Discussion+01.07.2010+-+Examples

Discussion+01.07.2010+-+Examples - • Angle between F and...

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2/23/11 A B C F PT = 10 N Physical therapists often engage patients in muscle strengthening as part of rehabilitation. One exercise a physical therapist has asked his patient to do is shown in a simple diagram below. The patient’s physical disability is mainly on the left side, in that the left arm is shorter than the right and also significantly weaker. The patient locks her elbows at her side, and hold her right hand to the end of her left and is instructed to not let go during the exercise. The physical therapist gently exerts a force on this “endpoint.” We assume that the patients arms act as rigid bars. If the force is resolved into two components parallel with AB and AC, what are FAB and FAC? What’s the problem with this particular set up/exercise? x y 80⁰ 30⁰
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2/23/11 Solution FPT = 10N Calculate angles between AB and AC to vertical: Angle between F and AB: 90⁰-80⁰ = 10⁰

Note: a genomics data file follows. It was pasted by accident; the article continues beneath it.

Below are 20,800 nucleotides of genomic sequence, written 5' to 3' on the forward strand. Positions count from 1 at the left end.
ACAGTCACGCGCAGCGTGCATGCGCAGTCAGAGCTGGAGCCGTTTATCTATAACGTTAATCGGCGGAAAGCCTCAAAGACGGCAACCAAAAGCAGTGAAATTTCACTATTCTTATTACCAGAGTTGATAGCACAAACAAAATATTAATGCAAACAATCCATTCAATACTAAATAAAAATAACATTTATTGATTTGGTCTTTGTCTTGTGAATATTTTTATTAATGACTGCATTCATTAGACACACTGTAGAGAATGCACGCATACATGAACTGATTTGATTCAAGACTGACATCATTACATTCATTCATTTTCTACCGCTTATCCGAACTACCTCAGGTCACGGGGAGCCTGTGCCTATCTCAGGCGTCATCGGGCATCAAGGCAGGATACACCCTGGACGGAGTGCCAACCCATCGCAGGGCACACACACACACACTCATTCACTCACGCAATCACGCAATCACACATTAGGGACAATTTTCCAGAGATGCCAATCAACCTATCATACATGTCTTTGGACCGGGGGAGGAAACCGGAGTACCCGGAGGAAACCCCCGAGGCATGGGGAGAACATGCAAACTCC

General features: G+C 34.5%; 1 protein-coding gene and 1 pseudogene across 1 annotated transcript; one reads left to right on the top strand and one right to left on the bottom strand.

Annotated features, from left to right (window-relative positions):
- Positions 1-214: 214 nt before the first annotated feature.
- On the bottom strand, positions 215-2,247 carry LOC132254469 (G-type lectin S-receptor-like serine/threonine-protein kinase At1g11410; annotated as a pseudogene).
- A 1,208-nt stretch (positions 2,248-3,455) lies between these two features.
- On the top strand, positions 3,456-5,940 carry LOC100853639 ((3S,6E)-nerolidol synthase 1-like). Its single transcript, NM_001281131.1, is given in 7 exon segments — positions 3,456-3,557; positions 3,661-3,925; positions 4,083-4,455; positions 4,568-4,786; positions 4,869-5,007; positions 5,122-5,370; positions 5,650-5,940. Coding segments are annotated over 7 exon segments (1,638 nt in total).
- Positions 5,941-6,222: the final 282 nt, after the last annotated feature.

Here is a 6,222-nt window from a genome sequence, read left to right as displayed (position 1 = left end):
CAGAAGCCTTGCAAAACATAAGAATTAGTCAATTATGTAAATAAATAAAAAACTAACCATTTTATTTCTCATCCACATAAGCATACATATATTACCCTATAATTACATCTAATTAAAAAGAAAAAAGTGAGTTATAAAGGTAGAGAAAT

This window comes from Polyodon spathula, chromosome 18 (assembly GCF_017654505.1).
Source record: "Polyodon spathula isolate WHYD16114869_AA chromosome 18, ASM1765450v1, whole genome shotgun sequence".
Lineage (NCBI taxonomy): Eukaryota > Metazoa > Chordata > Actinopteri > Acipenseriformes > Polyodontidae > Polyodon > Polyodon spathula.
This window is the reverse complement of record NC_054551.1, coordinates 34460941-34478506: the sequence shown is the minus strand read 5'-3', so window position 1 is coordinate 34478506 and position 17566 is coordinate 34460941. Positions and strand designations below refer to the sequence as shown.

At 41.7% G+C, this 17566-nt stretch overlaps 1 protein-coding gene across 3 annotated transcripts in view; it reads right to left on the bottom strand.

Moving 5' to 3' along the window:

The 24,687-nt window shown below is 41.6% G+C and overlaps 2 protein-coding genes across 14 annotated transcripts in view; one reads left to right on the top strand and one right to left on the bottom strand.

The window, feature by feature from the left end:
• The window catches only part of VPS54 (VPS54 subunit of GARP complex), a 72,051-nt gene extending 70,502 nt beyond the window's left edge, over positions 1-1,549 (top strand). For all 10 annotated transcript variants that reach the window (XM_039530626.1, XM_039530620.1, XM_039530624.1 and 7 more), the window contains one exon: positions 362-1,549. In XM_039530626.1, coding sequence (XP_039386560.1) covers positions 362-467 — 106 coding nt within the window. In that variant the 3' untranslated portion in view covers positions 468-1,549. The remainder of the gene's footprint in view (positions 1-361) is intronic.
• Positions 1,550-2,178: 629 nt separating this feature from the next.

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Unformatted text preview: • Angle between F and AC: 90⁰-30⁰ = 60⁰ Using law of sines: • FAB = 10*sin(60)/sin(110) = 9.21 N • FAC = 10*sin(10)/sin(110) = 1.85 N F = 10 N FAB = 9.21 N FAC = 1.85 N 10⁰ 60⁰ 110 ⁰ 2/23/11 x y FO1 = 50 N FO2 = 37.5 N FO3 = 45 N FM FM 60⁰ 30⁰ 45⁰ 59.741⁰ α α If α = 20⁰, what must FM be greater than such that the UM team is winning? How does the FM necessary change with α? Why? What would be the angle to minimize force exerted? UM and Ohio State students are playing tug of war. Each player pulls on his/ her own rope that is connected in the middle. Four Ohio State players have positioned themselves as shown and are pulling with known forces. Two UM students have positioned themselves at angles equidistant from the center line and decide to pull with equal force. FO4 = 35 N...
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This note was uploaded on 02/21/2011 for the course MSE 231 taught by Professor Bedford during the Spring '10 term at University of Michigan.

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Discussion+01.07.2010+-+Examples - • Angle between F and...

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